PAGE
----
Further information here.
The poor stage manager was truly overworked at the premiere of Francisco Negrin´s new Partenope production for the Royal Danish Opera. First she had to announce the partial indisposition of German counter-tenor Andreas Scholl, singing with a cold. Half an hour later, the red curtain was lowered mid-performance due to technical problems as Partenope and Armindo were on the verge of being crushed by some incontrollable stage walls...However after about 5 minutes, the problems seemed solved and the performance continued.
Händel´s 1730 opera Partenope (synopsis here), his first comic opera, was given a near-ideal performance in Francisco Negrin´s new staging starring German counter-tenor Andreas Scholl and luckily taped for DVD-release.
Francisco Negrin´s staging is minimalistic, with brownish stone-mosaics providing a continuous backdrop to the modern-clad characters. It is a comic opera, but Negrin never resorts to crude humour or slapstick comedy. Rather it is underplayed and sweet as well as funny, entertaining and moving. Negrin´s major strenght is the individual direction of the singers, as soloists or ensembles: It is quite simply very, very good. Time flies with this Partenope.
On top, Negrin communicates his ideas so clearly that no previous familiarity with the work is needed to follow the story-line. He doesn´t seem to have any external "concept" - the story, surprisingly "modern" is told straightforward, exploring the emotions and interactions of the characters. Obviously Negrin is helped by a libretto with almost Shakespearean qualities. It is outrageously entertaining. But also immensely insightful.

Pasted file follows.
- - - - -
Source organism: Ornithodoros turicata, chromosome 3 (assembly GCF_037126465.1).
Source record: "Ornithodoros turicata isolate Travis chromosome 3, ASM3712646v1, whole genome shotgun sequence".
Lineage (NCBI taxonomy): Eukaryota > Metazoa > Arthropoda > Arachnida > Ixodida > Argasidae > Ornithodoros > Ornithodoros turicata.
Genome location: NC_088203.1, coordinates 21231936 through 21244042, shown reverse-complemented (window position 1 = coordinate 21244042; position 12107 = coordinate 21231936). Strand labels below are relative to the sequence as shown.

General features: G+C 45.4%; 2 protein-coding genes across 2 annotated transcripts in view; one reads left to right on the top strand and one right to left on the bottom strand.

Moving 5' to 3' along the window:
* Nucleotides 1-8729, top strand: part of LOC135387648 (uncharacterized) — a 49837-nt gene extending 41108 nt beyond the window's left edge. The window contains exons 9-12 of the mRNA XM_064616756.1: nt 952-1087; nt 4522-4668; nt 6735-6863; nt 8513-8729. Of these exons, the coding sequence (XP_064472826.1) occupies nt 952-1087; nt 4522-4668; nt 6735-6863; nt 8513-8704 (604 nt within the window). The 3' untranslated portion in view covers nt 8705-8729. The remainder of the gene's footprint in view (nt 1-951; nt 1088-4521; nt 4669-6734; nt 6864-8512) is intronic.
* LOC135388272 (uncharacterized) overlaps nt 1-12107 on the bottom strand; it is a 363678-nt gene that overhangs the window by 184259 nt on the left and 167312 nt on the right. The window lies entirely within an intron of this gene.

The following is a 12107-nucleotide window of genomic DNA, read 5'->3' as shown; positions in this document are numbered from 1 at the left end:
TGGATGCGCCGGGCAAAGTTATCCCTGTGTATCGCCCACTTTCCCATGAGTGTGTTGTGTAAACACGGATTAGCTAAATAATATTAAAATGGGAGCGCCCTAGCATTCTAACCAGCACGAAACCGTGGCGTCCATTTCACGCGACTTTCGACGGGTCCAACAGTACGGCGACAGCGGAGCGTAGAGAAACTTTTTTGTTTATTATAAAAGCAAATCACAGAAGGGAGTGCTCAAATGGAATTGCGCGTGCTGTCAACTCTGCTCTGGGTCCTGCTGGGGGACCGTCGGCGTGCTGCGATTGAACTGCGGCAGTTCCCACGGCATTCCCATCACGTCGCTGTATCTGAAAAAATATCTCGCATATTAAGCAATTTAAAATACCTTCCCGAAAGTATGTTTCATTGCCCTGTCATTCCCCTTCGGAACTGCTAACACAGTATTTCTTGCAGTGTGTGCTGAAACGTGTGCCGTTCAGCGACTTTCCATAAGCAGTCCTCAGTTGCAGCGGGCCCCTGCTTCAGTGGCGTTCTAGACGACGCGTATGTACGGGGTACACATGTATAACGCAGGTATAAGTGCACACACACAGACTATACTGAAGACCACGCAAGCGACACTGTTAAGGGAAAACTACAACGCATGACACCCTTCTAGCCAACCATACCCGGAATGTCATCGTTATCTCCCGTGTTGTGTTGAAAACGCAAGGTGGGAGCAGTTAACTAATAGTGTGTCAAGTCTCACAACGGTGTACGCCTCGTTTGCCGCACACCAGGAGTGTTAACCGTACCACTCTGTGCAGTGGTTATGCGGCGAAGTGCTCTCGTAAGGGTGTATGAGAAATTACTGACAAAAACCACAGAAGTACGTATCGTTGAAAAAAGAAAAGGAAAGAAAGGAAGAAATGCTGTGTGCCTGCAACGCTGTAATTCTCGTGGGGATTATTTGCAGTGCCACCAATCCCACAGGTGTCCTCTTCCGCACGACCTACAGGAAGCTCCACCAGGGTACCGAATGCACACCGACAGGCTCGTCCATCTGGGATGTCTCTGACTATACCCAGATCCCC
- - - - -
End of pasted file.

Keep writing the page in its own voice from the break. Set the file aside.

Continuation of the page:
Tuva Semmingsen´s Rosmira was simply wonderful - she has the exact mezzo-coloratura and superb acting skills to pull this off at the highest international level. Inger Dam-Jensen delivers a very nuanced portrait of Partenope and looks smashing as the femme fatale - no wonder all the male characters fall for her. Vocally she is rather overchallenged, and perhaps this part simply needs a more dramatic voice (she is a lyric coloratura).
Andreas Scholl looks absolutely dashing as well as sweet. Audibly indisposed, singing at mezza-voce throughout (oddly fitting for Arsace, a wimp), but a great comedian and presence on stage. Furthermore, had he cancelled, I doubt the premiere would have taken place.
Christoph Dumaux had a somewhat deeper countertenor with plenty of ring to it, in another top-performance. Also great performances from Palle Knudsen and Bo Kristian Jensen, the fist appearing twice on the first balcony, firing himself down on stage with a rope.
The real star of the evening however, was the incomparable period-specialist Lars Ulrik Mortensen with an outstanding performance from the period ensemble Concerto Copenhagen. This music simply cannot be performed better than with the Mephistophelean-looking Lars Ulrik Mortensen and his band. Exctiting recitatives, razor-sharp precision and impeccable coordination. But most of all, lively and energetic.
I just read that the ensemble is currently experiencing economic difficulties. Hopefully temporary. The ensemble is absolutely indispensable on the Danish as well as on the international early music scene.
Photo gallery and video clips here.
The bottom line (scale of 1-5, 3=average):
Tuva Semmingsen: 5
Christoph Dumaux: 5
Inger Dam-Jensen: 4
Andreas Scholl: ?
Francisco Negrin´s staging: 5
Lars Ulrik Mortensen: 5
Overall impression: 5